It’s so tempting to respond with a resounding DUH!  Maybe if people are actually conversing with each other, instead of shipping memos and planning documents back and forth, important knowledge will be transmitted and even created!

We run into this issue a lot. Many organizations have invested big bucks into document management systems, and IT departments, in particular, tend to view these applications (Sharepoint is a common example) as “the collaboration software we have that everyone needs to use.”  But making documents available does not collaboration create. There has to be a way for people to let each other know what’s in the doc, and why they should care. And the best way to do this is to have them actually talk to each other!  There is a huge difference between receiving an automated notice that somebody has uploaded a new doc to the shared repository, and being part of a conversation in which somebody says “Oh, yeah, we ran into that a while ago, and I wrote up this thing about handling it. Here it is, you might find this helpful!”

The quotes from people who have their doubts about how effective this initiative will be are telling—

Richard L. Russell, a former CIA analyst who teaches at the National Defense University, says the government needs to focus on building better analysis and human intelligence, not fancy tools.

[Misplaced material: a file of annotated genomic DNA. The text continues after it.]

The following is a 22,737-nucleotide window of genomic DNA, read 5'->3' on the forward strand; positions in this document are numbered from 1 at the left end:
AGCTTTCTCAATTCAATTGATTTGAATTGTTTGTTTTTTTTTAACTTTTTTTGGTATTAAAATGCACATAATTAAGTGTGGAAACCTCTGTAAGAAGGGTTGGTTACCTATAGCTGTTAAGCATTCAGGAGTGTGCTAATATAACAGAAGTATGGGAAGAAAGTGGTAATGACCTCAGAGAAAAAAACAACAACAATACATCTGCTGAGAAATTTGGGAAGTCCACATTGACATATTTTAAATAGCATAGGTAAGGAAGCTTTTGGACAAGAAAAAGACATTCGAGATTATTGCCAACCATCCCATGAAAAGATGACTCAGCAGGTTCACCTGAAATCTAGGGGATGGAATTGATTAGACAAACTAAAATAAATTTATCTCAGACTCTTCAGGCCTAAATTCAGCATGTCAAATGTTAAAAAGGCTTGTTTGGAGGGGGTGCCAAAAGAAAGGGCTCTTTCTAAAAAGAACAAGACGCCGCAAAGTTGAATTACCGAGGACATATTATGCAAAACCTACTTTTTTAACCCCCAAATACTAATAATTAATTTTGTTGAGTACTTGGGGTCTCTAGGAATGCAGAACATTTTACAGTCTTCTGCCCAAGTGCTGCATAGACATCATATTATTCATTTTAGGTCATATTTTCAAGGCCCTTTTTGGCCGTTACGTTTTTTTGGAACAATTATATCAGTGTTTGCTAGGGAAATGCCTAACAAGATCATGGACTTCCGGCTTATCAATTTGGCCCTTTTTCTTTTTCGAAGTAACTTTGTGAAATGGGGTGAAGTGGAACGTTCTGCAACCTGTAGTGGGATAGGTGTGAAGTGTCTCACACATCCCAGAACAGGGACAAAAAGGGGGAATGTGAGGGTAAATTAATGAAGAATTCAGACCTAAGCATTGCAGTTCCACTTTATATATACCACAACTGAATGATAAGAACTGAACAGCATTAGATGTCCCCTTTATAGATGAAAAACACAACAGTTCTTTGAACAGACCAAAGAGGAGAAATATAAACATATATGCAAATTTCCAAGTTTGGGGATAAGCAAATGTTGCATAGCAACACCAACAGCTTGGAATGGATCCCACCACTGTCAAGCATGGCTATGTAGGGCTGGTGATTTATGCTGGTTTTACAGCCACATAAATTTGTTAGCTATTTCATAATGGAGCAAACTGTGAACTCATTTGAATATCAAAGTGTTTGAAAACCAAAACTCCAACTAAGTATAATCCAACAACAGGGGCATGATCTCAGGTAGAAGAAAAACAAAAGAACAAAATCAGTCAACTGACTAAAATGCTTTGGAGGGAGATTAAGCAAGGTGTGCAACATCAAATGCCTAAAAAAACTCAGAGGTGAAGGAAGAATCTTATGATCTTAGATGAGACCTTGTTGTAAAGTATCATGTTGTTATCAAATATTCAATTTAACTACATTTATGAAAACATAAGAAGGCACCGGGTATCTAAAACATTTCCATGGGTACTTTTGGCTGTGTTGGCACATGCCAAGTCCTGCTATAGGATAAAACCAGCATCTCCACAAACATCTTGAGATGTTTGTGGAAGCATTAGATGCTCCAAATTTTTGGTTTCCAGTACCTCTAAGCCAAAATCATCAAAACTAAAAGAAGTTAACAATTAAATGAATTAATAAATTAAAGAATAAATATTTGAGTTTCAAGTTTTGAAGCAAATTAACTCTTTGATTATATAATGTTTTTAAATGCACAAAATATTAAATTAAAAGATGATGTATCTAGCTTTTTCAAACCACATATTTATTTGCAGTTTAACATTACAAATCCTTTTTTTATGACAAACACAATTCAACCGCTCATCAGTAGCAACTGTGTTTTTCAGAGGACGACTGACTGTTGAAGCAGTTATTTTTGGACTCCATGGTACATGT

“You may have a great technological infrastructure for managing information, but if you put garbage into it, the output will be garbage,” he said.

Hmmm. It sounds as if he thinks he’s talking about a database!  See, the cool thing about mixing people in with the data is you have someone there to say “yeah, this report came out before we knew about the stuff which is covered in this other report you should check out…”

Experts say the service will only be as effective as those who use it. And with many older workers puzzled by their younger colleagues’ obsessive use of Facebook and its ilk, full-blown use could take time.

Sigh. Well, yes, any community is only as good as the people who participate in it. But seed it with the right folks, and people might not be “baffled” by the chance to talk to others working on the same problems, the way they are by the “friending of strangers” on public networking sites.

Here’s hoping these folks have some really savvy people planning the roll-out. This technology could really help break down the siloing which has been the bane of U.S intelligence…but there needs to be some serious culture change right alongside it, and some senior folks committed to using this tool and requiring it of the folks they work with.

It’s only our national security in the balance…